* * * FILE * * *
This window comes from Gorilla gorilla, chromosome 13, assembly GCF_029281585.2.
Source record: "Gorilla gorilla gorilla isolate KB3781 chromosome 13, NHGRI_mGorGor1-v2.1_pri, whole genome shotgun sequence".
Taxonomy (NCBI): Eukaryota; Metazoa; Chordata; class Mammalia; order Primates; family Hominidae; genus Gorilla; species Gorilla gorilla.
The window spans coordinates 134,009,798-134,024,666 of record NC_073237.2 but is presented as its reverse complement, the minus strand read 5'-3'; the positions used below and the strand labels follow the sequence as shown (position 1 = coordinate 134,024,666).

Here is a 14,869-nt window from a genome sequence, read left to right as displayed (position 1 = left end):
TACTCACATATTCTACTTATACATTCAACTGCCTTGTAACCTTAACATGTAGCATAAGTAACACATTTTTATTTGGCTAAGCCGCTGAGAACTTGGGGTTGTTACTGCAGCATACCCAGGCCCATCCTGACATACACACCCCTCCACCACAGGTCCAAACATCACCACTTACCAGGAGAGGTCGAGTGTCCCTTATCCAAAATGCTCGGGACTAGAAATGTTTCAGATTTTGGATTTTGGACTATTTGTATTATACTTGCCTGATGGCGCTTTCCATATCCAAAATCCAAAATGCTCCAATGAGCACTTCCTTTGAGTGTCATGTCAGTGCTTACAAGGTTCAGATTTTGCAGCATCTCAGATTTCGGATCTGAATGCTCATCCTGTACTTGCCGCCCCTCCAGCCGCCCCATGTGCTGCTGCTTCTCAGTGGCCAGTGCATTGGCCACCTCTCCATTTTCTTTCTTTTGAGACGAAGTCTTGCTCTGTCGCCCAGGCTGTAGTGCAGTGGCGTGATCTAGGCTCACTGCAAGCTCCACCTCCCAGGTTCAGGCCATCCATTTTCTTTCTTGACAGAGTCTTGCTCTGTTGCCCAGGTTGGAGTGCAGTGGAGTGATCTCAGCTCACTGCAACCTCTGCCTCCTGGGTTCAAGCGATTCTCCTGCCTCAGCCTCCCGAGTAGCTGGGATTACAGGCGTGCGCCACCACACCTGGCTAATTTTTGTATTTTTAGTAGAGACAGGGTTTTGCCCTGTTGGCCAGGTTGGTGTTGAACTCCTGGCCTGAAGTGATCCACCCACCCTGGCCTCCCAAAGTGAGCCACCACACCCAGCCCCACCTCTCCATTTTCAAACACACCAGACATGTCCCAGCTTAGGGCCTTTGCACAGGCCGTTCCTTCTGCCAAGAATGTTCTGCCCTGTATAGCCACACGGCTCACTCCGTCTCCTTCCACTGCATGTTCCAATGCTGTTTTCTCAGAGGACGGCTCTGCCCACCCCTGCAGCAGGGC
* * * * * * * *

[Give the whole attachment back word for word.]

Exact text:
This window comes from Gorilla gorilla, chromosome 13, assembly GCF_029281585.2.
Source record: "Gorilla gorilla gorilla isolate KB3781 chromosome 13, NHGRI_mGorGor1-v2.1_pri, whole genome shotgun sequence".
Taxonomy (NCBI): Eukaryota; Metazoa; Chordata; class Mammalia; order Primates; family Hominidae; genus Gorilla; species Gorilla gorilla.
The window spans coordinates 134,009,798-134,024,666 of record NC_073237.2 but is presented as its reverse complement, the minus strand read 5'-3'; the positions used below and the strand labels follow the sequence as shown (position 1 = coordinate 134,024,666).

Here is a 14,869-nt window from a genome sequence, read left to right as displayed (position 1 = left end):
TACTCACATATTCTACTTATACATTCAACTGCCTTGTAACCTTAACATGTAGCATAAGTAACACATTTTTATTTGGCTAAGCCGCTGAGAACTTGGGGTTGTTACTGCAGCATACCCAGGCCCATCCTGACATACACACCCCTCCACCACAGGTCCAAACATCACCACTTACCAGGAGAGGTCGAGTGTCCCTTATCCAAAATGCTCGGGACTAGAAATGTTTCAGATTTTGGATTTTGGACTATTTGTATTATACTTGCCTGATGGCGCTTTCCATATCCAAAATCCAAAATGCTCCAATGAGCACTTCCTTTGAGTGTCATGTCAGTGCTTACAAGGTTCAGATTTTGCAGCATCTCAGATTTCGGATCTGAATGCTCATCCTGTACTTGCCGCCCCTCCAGCCGCCCCATGTGCTGCTGCTTCTCAGTGGCCAGTGCATTGGCCACCTCTCCATTTTCTTTCTTTTGAGACGAAGTCTTGCTCTGTCGCCCAGGCTGTAGTGCAGTGGCGTGATCTAGGCTCACTGCAAGCTCCACCTCCCAGGTTCAGGCCATCCATTTTCTTTCTTGACAGAGTCTTGCTCTGTTGCCCAGGTTGGAGTGCAGTGGAGTGATCTCAGCTCACTGCAACCTCTGCCTCCTGGGTTCAAGCGATTCTCCTGCCTCAGCCTCCCGAGTAGCTGGGATTACAGGCGTGCGCCACCACACCTGGCTAATTTTTGTATTTTTAGTAGAGACAGGGTTTTGCCCTGTTGGCCAGGTTGGTGTTGAACTCCTGGCCTGAAGTGATCCACCCACCCTGGCCTCCCAAAGTGAGCCACCACACCCAGCCCCACCTCTCCATTTTCAAACACACCAGACATGTCCCAGCTTAGGGCCTTTGCACAGGCCGTTCCTTCTGCCAAGAATGTTCTGCCCTGTATAGCCACACGGCTCACTCCGTCTCCTTCCACTGCATGTTCCAATGCTGTTTTCTCAGAGGACGGCTCTGCCCACCCCTGCAGCAGGGC